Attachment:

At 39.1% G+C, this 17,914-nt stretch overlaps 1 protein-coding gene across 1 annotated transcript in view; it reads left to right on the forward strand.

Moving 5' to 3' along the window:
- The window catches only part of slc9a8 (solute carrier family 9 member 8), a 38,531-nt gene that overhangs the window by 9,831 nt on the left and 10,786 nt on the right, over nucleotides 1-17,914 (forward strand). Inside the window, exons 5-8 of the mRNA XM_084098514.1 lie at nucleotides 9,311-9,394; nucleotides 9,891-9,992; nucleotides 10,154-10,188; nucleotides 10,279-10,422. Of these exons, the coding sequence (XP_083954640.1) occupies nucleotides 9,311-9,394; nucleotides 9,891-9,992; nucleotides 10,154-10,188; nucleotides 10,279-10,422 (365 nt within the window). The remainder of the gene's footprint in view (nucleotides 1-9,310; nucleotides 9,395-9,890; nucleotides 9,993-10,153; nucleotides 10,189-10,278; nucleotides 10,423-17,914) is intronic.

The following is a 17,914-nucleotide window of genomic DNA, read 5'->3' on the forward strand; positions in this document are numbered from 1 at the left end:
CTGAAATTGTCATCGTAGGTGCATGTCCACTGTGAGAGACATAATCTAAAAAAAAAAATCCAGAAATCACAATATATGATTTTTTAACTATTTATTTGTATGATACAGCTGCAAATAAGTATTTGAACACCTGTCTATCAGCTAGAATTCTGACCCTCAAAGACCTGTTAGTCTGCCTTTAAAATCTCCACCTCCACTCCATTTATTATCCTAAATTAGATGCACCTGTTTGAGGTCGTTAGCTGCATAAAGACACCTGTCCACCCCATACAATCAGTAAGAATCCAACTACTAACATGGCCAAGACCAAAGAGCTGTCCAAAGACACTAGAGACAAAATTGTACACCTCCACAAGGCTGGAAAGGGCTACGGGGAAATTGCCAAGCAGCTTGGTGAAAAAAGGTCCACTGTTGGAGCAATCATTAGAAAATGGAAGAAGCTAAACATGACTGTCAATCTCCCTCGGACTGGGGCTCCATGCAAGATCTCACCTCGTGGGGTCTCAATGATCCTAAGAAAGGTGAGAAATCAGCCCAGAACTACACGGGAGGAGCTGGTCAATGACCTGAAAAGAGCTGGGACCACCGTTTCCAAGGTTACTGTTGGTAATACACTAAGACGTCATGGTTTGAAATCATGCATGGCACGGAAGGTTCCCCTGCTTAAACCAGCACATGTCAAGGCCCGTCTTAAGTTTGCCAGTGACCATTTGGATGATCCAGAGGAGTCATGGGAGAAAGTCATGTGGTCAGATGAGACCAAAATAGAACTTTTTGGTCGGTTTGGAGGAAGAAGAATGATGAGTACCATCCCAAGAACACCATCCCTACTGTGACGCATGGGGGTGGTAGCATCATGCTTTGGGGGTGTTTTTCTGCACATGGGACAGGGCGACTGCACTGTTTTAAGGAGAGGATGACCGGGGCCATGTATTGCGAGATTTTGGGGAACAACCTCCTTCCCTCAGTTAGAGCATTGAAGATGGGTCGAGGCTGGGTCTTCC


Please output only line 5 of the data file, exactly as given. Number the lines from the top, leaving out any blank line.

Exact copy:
CTGAAATTGTCATCGTAGGTGCATGTCCACTGTGAGAGACATAATCTAAAAAAAAAAATCCAGAAATCACAATATATGATTTTTTAACTATTTATTTGTATGATACAGCTGCAAATAAGTATTTGAACACCTGTCTATCAGCTAGAATTCTGACCCTCAAAGACCTGTTAGTCTGCCTTTAAAATCTCCACCTCCACTCCATTTATTATCCTAAATTAGATGCACCTGTTTGAGGTCGTTAGCTGCATAAAGACACCTGTCCACCCCATACAATCAGTAAGAATCCAACTACTAACATGGCCAAGACCAAAGAGCTGTCCAAAGACACTAGAGACAAAATTGTACACCTCCACAAGGCTGGAAAGGGCTACGGGGAAATTGCCAAGCAGCTTGGTGAAAAAAGGTCCACTGTTGGAGCAATCATTAGAAAATGGAAGAAGCTAAACATGACTGTCAATCTCCCTCGGACTGGGGCTCCATGCAAGATCTCACCTCGTGGGGTCTCAATGATCCTAAGAAAGGTGAGAAATCAGCCCAGAACTACACGGGAGGAGCTGGTCAATGACCTGAAAAGAGCTGGGACCACCGTTTCCAAGGTTACTGTTGGTAATACACTAAGACGTCATGGTTTGAAATCATGCATGGCACGGAAGGTTCCCCTGCTTAAACCAGCACATGTCAAGGCCCGTCTTAAGTTTGCCAGTGACCATTTGGATGATCCAGAGGAGTCATGGGAGAAAGTCATGTGGTCAGATGAGACCAAAATAGAACTTTTTGGTCGGTTTGGAGGAAGAAGAATGATGAGTACCATCCCAAGAACACCATCCCTACTGTGACGCATGGGGGTGGTAGCATCATGCTTTGGGGGTGTTTTTCTGCACATGGGACAGGGCGACTGCACTGTTTTAAGGAGAGGATGACCGGGGCCATGTATTGCGAGATTTTGGGGAACAACCTCCTTCCCTCAGTTAGAGCATTGAAGATGGGTCGAGGCTGGGTCTTCC